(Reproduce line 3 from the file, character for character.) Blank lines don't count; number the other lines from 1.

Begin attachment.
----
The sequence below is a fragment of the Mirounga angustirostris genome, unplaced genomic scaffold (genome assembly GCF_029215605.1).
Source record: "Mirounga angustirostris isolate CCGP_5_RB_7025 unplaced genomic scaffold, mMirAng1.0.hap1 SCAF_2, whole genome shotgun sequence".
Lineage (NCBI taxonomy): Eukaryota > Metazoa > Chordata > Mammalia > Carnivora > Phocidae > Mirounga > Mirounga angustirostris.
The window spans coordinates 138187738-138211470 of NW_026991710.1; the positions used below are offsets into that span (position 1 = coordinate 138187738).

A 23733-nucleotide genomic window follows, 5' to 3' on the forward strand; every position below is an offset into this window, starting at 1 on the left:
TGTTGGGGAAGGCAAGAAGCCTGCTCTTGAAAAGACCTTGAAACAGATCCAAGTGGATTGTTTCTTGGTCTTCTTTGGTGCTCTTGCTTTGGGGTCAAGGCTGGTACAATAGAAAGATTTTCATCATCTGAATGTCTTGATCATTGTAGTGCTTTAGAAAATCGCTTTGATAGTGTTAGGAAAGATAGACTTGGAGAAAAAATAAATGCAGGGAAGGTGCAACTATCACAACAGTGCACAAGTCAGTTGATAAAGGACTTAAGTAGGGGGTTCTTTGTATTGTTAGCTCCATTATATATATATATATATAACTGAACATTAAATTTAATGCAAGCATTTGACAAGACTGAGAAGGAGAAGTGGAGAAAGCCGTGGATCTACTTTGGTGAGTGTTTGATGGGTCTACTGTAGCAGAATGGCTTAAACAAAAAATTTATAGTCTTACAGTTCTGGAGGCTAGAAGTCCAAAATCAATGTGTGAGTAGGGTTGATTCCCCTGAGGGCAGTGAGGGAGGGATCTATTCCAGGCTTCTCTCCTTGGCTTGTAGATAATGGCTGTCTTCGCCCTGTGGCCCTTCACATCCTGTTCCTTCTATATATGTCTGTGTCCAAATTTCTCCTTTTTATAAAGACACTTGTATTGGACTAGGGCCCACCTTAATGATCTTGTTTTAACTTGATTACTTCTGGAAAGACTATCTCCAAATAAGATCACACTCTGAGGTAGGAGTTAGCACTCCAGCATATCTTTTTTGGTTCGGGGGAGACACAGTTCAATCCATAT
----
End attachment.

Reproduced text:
Lineage (NCBI taxonomy): Eukaryota > Metazoa > Chordata > Mammalia > Carnivora > Phocidae > Mirounga > Mirounga angustirostris.